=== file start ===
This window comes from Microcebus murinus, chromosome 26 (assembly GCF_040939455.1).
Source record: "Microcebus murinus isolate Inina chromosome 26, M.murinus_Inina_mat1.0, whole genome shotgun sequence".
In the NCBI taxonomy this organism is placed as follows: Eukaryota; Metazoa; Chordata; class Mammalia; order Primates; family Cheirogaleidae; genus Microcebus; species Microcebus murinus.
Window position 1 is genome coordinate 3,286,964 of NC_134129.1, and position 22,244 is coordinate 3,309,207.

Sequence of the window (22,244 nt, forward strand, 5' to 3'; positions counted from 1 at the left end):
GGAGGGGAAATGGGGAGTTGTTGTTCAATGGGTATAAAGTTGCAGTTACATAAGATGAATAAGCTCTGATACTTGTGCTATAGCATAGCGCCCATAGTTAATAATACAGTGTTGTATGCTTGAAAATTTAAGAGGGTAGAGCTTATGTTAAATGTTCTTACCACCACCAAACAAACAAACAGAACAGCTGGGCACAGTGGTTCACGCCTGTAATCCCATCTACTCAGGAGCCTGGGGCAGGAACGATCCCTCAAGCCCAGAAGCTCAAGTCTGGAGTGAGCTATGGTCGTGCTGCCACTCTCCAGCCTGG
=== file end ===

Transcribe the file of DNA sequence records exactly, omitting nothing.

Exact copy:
This window comes from Microcebus murinus, chromosome 26 (assembly GCF_040939455.1).
Source record: "Microcebus murinus isolate Inina chromosome 26, M.murinus_Inina_mat1.0, whole genome shotgun sequence".
In the NCBI taxonomy this organism is placed as follows: Eukaryota; Metazoa; Chordata; class Mammalia; order Primates; family Cheirogaleidae; genus Microcebus; species Microcebus murinus.
Window position 1 is genome coordinate 3,286,964 of NC_134129.1, and position 22,244 is coordinate 3,309,207.

Sequence of the window (22,244 nt, forward strand, 5' to 3'; positions counted from 1 at the left end):
GGAGGGGAAATGGGGAGTTGTTGTTCAATGGGTATAAAGTTGCAGTTACATAAGATGAATAAGCTCTGATACTTGTGCTATAGCATAGCGCCCATAGTTAATAATACAGTGTTGTATGCTTGAAAATTTAAGAGGGTAGAGCTTATGTTAAATGTTCTTACCACCACCAAACAAACAAACAGAACAGCTGGGCACAGTGGTTCACGCCTGTAATCCCATCTACTCAGGAGCCTGGGGCAGGAACGATCCCTCAAGCCCAGAAGCTCAAGTCTGGAGTGAGCTATGGTCGTGCTGCCACTCTCCAGCCTGG